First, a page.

In the present-day world, nearly all business theorists seem to have agreed upon the fact that the right use of information that the entrepreneur in question has at his/her disposal makes a pivoting point in the development of private entrepreneurship. However, the so-called informational systems need a very delicate treatment. While MIS and BIS (management information systems and business information systems) allow for a great pool of opportunities, when controlled by a single person or a small group of people, MIS/BIS can possibly become a very dangerous weapon against the head of the company, as well as employees.
Defining the role of MIS/BIS in an organization, one must mention that BIS is supposed to “produce high-quality information that can be used to support the activities of an organization” (Bocij & Hickie, 2009, p. 5). In its turn, MIS presupposes the ability to manage the obtained information (Bocij & Hickie, 2009, p. 5). With the help of the information regarding the company and its position in the corresponding market, one can learn what the company’s weaknesses and key assets are, and to use the latter, while taking care of the firm’s negative aspects and, thus, raise the company’s revenues.
However, MIS and BIS also have their controversies; among the most notorious, the idea that a large number of managers contributes to deterioration of the knowledge sharing system should be mentioned (Bocij & Hickie, 2009, p. 6). As the recent researches show, distributing information via multiple management levels results in distortion of basic facts and, as a result, non-productive management decisions: “in future organizations, both the number of management levels and the number of managers can be sharply cut. The reason is straightforward: it turns out that whole layers of management neither make decisions nor lead” (Congress, n. d., p. 131).
Judging by the above-mentioned facts, it can be considered that MIS and BIS contribute to a much more efficient information provision, sharing and digesting. However, it is yet to be decided whether the manual process of handling information is actually more efficient than the one suggested by BIS and MIS. On the one hand, manual information processing presupposes that, even in case of unforeseen accident (e.g., tackling a new information type/source), the information will be processed. On the other hand, manual information processing always involves a human factor and, therefore, increases the possibility of a mistake, which is why MIS and BIS are obviously preferable.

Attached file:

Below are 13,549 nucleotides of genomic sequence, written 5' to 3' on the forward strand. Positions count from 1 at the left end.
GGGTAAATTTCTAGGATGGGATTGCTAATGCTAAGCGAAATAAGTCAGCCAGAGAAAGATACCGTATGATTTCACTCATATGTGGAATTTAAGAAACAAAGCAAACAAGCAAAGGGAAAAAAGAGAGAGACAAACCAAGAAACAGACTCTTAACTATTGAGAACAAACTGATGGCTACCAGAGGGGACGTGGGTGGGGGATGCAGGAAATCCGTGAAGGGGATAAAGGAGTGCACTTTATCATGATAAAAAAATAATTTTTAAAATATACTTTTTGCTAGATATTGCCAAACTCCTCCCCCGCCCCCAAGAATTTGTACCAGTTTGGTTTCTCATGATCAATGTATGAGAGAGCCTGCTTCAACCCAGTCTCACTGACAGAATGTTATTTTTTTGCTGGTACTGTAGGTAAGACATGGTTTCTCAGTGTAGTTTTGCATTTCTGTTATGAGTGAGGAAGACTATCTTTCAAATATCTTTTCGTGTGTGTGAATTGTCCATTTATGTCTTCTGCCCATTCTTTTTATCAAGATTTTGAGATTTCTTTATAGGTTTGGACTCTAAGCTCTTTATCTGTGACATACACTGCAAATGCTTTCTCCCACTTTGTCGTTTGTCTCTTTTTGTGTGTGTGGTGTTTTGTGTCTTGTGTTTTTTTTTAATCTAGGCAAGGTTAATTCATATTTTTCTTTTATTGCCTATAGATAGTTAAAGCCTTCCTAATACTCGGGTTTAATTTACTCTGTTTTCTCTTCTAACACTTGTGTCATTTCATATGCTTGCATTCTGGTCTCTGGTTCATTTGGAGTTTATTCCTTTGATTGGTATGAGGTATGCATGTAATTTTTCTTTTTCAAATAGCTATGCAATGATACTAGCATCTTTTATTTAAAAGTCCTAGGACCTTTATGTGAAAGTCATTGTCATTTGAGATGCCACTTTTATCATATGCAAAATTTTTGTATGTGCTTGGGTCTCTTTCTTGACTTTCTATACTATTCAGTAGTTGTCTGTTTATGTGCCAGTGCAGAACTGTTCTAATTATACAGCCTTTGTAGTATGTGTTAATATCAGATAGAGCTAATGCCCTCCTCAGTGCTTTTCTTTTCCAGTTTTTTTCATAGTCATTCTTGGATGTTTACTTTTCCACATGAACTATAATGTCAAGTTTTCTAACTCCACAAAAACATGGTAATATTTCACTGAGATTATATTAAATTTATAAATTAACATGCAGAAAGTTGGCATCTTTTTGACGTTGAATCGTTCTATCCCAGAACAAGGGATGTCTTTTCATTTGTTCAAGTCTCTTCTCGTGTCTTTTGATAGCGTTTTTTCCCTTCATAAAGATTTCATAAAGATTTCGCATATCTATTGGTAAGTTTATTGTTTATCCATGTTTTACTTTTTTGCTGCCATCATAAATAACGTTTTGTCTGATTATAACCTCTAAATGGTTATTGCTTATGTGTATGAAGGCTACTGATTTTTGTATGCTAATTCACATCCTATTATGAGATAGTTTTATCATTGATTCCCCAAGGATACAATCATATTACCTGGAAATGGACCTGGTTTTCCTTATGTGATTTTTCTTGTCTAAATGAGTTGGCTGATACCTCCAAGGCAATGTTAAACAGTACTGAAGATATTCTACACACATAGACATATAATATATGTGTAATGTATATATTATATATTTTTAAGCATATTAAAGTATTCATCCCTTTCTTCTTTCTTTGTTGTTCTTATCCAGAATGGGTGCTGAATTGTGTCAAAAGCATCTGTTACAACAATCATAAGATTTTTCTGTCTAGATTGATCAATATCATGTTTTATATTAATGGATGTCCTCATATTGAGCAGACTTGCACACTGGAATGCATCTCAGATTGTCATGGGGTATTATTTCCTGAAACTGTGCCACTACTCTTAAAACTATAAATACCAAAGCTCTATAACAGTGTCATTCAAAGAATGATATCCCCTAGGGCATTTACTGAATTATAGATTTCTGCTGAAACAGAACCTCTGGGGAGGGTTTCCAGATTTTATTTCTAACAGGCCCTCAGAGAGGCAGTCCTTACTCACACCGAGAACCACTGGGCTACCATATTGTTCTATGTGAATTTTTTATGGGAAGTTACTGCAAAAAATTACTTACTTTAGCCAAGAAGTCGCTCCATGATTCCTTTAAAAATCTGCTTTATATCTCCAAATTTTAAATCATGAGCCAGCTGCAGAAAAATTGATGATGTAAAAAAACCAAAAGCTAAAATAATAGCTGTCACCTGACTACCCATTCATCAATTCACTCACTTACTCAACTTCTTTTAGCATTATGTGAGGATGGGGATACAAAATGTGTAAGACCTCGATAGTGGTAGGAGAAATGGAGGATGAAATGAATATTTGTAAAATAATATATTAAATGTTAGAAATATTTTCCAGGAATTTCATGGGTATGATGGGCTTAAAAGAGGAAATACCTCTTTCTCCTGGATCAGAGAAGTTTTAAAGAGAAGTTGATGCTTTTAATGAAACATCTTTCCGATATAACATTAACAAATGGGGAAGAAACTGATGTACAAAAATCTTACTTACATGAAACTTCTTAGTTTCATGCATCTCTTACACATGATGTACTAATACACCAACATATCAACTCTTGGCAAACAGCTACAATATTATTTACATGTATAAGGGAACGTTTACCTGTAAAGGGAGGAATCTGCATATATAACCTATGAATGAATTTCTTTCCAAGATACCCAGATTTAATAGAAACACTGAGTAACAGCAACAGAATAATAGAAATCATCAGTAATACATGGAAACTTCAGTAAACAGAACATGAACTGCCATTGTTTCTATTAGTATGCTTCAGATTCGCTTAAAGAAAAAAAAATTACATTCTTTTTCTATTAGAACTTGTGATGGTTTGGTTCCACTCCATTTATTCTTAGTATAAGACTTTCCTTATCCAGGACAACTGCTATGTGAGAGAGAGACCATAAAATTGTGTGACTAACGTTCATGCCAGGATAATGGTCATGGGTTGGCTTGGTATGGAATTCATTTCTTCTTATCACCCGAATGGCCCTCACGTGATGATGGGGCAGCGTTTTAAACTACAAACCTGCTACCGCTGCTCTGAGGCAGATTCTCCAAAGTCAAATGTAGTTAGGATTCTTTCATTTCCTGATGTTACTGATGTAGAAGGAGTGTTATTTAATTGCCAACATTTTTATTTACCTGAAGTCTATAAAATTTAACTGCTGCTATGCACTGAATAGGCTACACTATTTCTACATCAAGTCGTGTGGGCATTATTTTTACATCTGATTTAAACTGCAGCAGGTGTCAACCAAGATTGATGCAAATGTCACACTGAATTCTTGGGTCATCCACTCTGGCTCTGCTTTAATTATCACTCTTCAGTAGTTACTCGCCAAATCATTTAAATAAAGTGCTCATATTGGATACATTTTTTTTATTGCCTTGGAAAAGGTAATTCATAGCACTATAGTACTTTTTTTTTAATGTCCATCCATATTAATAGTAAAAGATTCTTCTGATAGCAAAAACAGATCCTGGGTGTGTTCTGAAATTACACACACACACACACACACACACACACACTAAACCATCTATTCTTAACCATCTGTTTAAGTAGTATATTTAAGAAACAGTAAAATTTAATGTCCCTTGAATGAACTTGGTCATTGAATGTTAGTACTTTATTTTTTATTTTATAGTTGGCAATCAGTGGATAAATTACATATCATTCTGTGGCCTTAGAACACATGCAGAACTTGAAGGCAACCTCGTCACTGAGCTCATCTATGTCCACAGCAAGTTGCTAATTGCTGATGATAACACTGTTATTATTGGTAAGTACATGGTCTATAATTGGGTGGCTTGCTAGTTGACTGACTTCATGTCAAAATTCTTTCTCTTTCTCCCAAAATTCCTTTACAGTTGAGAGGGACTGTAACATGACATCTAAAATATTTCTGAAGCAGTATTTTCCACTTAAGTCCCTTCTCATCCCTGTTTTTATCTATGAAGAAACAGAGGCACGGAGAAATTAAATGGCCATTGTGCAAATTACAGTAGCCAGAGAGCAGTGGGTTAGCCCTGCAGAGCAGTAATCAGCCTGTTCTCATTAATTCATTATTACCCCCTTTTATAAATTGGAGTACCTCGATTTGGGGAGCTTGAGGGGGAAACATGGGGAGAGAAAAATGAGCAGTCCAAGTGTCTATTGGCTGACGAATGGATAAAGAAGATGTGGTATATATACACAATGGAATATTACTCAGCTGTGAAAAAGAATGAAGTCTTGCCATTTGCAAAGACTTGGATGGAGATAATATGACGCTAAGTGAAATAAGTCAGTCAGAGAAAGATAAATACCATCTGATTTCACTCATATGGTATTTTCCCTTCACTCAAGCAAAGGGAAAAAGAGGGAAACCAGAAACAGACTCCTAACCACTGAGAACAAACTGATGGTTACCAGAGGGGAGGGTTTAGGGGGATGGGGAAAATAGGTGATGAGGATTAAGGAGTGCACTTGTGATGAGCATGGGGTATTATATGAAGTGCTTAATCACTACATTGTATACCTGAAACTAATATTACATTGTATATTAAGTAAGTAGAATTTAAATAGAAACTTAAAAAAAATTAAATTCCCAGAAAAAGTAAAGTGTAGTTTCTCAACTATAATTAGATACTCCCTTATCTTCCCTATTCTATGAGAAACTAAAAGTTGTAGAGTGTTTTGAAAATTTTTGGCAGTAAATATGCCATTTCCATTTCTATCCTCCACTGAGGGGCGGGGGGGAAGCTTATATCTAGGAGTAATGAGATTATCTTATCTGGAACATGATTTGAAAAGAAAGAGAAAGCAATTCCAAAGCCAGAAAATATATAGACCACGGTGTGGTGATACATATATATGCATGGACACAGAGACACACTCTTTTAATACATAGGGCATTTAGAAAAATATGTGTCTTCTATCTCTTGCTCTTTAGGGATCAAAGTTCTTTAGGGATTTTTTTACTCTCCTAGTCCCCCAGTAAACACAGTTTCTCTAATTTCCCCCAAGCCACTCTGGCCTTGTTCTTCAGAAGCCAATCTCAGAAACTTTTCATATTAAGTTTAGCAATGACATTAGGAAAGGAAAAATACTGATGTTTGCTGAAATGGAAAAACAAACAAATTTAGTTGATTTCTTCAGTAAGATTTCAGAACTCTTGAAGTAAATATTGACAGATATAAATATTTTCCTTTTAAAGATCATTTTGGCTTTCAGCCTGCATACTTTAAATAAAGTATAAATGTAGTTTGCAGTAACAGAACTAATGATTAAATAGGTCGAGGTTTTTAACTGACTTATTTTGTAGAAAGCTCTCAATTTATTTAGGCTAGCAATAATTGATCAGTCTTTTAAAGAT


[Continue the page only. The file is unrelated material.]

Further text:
While MIS and BIS improve the quality of life by making the process of information digesting faster, it is still worth remembering that the introduction of MIS and BIS has put a number of people who used to be responsible for information analysis out of work. In addition, the fact that mostly the members of the IT crew are going to handle the information stream leaves doubts concerning the information objectivity and validity. It can be concluded that MIS and BIS are not secure enough, yet very promising as an information-processing tool. Hence, they should be promoted, yet it is necessary to make sure that MIS and BIS are built by not only IT employees, but also other groups within the company, and that the company supports an efficient system of knowledge sharing.
Therefore, it is obvious that MIS and/or BIS make an integral part of any successful present-day company; however, it is crucial that the system of knowledge sharing should be introduced into the company to avoid the possible instances of fraud and dishonest use of information. It is also essential to keep in mind that, once introducing the MIS/BIS system into an organization, the latter should be subjected to a considerable change in structure. Therefore, people might be shifted to lower positions or even lose their job due to the rearrangement of the company. Whenever introducing the MIS/BIS structure, one must keep in mind that the given system means drastic changes, and the entire company must be ready for these changes.
Bocij, P & Hickie, S, 2009, Business information systems: Technology, development and management, Pearson Education, Harlow, UK.
Congress, n. d., Critical connections: Communication for the future, DIANE Publishing, Collingdale, PA.